Alter the introductory textbooks

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Introductory economic textbooks often contain misrepresentations of underrepresented groups or do not even bother to mention them at all. They also frequently fail to communicate the vital policy and social issues economists study in their research. The textbook is an integral component to the economics classroom and appears to be an authoritative and objective representation of our discipline. Biases that are present in economic textbooks not only create an uncomfortable or irrelevant classroom environment for underrepresented students but may discourage underrepresented students from pursuing further studies in economics.

Common issues found in introductory economics textbooks include biases associated with the definition of economic problems, biases associated with the review of previous research, and biases that marginalize the experiences of women and minorities. The topic of marginalizing the experiences of women was pioneered by the economist Susan Feiner in a 1987 paper co-authored with Barbara Morgan which found that 21 introductory textbooks included only passing mentions of women and did not focus on topics specifically related to women. Feiner went on to write multiple later articles which found that through out the mid-to late 1990s, representation of women in economics textbooks continued. A study by Marianne Ferber in 1995 found that 8 out of 9 introductory textbooks did not discuss the influx of women into the labor market, despite this being one of the most significant changes to the economy in the second half of the 20th century.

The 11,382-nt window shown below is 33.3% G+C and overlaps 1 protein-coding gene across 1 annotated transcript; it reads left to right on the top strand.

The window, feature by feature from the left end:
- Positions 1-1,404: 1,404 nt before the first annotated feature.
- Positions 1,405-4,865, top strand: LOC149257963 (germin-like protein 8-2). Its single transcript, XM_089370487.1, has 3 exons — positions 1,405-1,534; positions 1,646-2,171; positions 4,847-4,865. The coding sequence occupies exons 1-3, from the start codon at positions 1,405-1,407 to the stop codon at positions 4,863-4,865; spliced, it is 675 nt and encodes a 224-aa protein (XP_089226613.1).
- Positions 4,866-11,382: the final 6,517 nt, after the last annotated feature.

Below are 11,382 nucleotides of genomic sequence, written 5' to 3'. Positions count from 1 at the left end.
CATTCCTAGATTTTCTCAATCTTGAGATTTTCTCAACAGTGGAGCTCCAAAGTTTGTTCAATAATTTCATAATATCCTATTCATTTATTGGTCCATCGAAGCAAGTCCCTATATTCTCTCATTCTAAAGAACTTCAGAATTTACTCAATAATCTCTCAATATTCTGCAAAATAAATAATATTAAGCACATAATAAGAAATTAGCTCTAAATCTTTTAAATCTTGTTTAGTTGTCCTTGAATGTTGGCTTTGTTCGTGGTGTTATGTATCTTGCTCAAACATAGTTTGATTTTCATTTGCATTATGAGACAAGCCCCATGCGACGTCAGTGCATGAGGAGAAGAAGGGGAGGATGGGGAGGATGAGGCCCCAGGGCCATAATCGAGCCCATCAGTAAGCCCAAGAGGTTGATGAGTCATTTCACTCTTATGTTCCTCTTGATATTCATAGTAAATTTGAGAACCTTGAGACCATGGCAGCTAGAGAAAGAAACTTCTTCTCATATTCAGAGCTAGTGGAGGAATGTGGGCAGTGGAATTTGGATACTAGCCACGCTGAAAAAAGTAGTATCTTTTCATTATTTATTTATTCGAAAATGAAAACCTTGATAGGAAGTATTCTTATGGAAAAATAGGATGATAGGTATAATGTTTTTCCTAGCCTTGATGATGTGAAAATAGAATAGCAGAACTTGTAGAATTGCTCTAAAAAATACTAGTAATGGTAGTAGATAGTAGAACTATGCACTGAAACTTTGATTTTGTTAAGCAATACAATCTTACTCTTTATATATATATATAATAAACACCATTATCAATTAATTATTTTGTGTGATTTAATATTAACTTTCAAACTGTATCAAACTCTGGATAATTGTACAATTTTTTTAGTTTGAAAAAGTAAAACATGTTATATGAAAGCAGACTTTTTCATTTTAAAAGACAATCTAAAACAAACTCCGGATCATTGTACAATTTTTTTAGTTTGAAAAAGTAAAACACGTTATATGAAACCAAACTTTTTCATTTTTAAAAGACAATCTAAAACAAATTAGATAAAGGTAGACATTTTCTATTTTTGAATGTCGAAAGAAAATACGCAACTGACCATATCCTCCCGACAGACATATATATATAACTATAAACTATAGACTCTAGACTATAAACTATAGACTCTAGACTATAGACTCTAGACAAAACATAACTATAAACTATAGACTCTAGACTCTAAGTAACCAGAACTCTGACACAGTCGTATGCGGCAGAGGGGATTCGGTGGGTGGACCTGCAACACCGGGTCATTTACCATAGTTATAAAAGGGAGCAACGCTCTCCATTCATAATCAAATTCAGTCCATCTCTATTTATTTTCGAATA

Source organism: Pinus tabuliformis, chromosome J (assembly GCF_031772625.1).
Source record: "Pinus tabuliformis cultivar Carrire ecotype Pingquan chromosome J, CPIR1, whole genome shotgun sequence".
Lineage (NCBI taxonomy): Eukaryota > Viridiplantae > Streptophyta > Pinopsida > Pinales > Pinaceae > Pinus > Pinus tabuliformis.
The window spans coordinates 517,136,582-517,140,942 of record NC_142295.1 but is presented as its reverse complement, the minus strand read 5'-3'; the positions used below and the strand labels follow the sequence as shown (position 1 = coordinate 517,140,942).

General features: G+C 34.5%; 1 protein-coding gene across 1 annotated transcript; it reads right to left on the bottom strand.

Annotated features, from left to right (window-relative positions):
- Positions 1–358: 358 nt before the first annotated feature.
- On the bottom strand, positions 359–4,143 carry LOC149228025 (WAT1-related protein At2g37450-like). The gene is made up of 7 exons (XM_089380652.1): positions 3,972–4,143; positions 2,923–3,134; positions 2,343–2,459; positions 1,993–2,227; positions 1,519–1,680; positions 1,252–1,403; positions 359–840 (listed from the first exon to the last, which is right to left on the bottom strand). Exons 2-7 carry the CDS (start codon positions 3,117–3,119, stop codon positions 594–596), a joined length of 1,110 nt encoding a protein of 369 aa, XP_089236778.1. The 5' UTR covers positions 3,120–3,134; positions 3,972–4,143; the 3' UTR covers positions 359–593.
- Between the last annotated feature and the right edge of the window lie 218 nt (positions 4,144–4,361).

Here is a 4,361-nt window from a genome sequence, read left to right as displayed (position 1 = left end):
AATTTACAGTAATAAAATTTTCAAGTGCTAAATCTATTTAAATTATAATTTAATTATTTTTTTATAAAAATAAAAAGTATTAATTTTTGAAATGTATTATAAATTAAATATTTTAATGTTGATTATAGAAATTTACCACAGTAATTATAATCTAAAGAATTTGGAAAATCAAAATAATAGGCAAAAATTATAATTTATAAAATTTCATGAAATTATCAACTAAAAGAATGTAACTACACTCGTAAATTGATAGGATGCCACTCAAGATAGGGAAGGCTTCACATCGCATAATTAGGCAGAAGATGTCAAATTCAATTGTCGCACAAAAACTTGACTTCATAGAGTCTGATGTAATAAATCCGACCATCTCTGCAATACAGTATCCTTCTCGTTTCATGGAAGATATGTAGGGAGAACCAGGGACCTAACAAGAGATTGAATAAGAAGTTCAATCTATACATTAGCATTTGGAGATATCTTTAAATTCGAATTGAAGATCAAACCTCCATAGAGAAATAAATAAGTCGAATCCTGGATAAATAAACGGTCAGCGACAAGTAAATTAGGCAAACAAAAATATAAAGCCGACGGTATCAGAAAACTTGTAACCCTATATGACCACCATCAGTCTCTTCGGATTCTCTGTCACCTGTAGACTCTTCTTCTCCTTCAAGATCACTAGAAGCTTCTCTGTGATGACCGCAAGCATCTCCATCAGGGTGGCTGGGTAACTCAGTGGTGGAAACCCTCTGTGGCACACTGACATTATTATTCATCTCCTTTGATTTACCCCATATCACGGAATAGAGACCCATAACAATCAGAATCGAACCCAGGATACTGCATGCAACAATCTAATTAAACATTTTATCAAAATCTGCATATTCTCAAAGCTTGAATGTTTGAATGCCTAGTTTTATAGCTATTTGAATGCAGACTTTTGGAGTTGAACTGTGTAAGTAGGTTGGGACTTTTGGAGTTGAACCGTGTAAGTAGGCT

Biases in economics textbooks can also depict women or minority groups in a negative light. In remarks at the 1995 National Science Foundation Workshop on Integrating Race and Gender into the Intro­ductory Economics Course, Lisa Saunders, professor of economics at University of Massachusetts Amherst, discussed how the text of introductory textbooks invoked negative feelings from minority groups, quoting an author's explanation of the riots in Los Angeles--"Black resentment was certainly understandable, but it was also perverse"-- as an example.

Additionally, unlike other social sciences like sociology, political science, or psychology, extensive documentation of sources and empirical methods are typically not provided in economics textbooks, which prevents readers from knowing and evaluating the methodology of the studies on which reported "conclusions" are based.

And, as we all should do when talking about issues with very powerful personal effects, textbooks should proceed with nuance and humility.

Bartlett, Robin. "Discovering Diversity in Introductory Economics." Journal of Economics Perspectives 10(2) (Spring 1996) 141-153